I am glad that Martin Beckford (Daily Telegraph) has picked up on the Church of England contribution to consultations by the European Union on its future development following the financial crisis and the Lisbon Treaty. The House of Bishops Europe Panel was responding to a policy document called EU 2020, (as Martin says) ‘a strategy to make the 27-state union a “smarter, greener social market” following the adoption of the Lisbon Treaty.’ It also addresses questions in relation to improving education, low-carbon technology and the role of the European Parliament.

I understand why he puts it this way, but I think Martin is wrong to use the language of accusation. The content of the response demonstrates a serious and considered contribution to a serious debate. To question is not necessarily to accuse.

However, he goes to the heart of the argument when he quotes:

The European institutional public sphere is largely a public discourse for elites, it is a sphere in which citizens remain uninvolved. This has in turn contributed to the EU’s democratic deficit. The solutions to today’s challenges must come from society if they are to meet people’s needs. Europe’s citizens have to be placed more squarely at the centre of the agenda.

This picks up on the shift there has been from speaking about ‘market economies’ to now speaking of ‘market societies’ or ‘social markets’. The bishops rightly urge a broader consideration of Europe as more than a locus of economic transactions – that people are more than consumers.

Martin summarises the response well and concisely, but I add the original press notice below which also provides a link to the document itself. It demonstrates that the Church of England is pushing hard in contributing to the re-shaping of Europe and doing so robustly and intelligently.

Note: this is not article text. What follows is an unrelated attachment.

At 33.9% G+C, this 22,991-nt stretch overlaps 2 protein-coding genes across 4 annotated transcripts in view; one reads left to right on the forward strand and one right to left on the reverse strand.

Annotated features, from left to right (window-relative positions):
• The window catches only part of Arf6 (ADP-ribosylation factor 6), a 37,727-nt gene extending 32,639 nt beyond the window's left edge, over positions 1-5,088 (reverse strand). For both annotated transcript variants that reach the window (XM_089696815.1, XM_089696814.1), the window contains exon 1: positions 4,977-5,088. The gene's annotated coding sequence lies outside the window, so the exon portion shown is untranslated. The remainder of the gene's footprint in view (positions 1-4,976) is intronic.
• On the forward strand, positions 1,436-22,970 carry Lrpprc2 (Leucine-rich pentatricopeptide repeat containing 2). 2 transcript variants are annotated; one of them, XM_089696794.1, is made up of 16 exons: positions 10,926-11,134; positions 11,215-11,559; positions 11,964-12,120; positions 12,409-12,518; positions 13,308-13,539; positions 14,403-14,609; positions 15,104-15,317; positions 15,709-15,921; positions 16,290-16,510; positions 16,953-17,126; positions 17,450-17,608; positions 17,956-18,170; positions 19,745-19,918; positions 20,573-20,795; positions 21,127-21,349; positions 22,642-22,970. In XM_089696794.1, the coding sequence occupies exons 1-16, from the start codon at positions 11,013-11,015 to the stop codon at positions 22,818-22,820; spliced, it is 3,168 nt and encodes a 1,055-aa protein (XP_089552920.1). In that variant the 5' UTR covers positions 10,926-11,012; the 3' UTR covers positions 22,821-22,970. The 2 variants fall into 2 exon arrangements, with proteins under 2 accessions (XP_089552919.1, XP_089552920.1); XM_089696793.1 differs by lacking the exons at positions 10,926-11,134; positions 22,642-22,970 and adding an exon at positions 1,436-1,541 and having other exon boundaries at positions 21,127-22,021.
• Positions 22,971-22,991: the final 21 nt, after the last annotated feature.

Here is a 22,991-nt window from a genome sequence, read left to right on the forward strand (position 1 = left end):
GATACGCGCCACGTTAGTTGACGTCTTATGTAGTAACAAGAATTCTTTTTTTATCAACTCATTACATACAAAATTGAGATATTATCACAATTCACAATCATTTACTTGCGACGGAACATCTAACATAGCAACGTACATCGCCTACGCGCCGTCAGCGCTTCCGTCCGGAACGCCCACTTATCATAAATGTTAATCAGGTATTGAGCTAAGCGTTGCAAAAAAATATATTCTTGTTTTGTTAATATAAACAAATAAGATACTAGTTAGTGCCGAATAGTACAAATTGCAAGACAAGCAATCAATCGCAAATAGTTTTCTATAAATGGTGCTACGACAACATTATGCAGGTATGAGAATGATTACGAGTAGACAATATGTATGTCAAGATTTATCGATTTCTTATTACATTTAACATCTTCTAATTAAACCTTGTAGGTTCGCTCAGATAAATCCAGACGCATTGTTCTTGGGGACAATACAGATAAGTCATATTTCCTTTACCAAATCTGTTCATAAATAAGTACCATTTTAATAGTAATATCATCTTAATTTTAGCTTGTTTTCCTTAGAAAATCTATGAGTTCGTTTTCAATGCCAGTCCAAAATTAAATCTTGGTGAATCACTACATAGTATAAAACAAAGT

Not just the economy: Bishops call for action to build a sustainable future for Europe

 A panel of senior Church of England bishops has told the EU that its plans for the next decade fail to reflect the needs of both the most disadvantaged and those ‘ordinary citizens’ who indirectly contribute to its financial and political viability.

In a submission published today in response to ‘EU 2020: a new strategy to make the EU a smarter, greener social market’, the bishops – led by the Rt Revd Christopher Hill, Bishop of Guildford and Chair of the House of Bishops’ Europe Panel – argue:

    • More effort must be made to improve the EU’s transparency – particularly its financial and accounting processes – and to reduce bureaucracy. The bishops add that the lack of progress in reforming the EU budget is “surprising” given the importance of the issue;
    • The environmental focus of the report is welcome, but seems to be based purely on an economic argument for efficient growth rather than any plea for the sustainable stewardship of global resources for future generations;
    • An emphasis on investment in vocational subjects that provide skills for industry ignores the importance of other subjects that sustain common life, and betrays “a fundamentally materialist approach that sees students as units of production subordinated to the demands of the market”.

Overall, while the bishops accept that “EU 2020 is a reasonable summary of some of the political and policy challenges that now, and over the next ten years, face the EU”, they argue that “the Commission’s hope of securing the active support of stakeholders such as the social partners and civil society in realising the EU 2020 vision would be made easier if the vision for an economically efficient and innovative market economy is supplemented more clearly by policies for solidarity that extend across national borders to assist the most disadvantaged.”

The response suggests that the EU faces much more fundamental issues than short-term economic problems: “If the financial crisis and economic recession has shown us anything it is that the very fabric of our economy and society was unstable. Europe’s citizens are now looking for something more stable and sustainable.”

The full submission can be found here:  http://www.cofe.anglican.org/info/socialpublic/europe/europe2020sub.pdf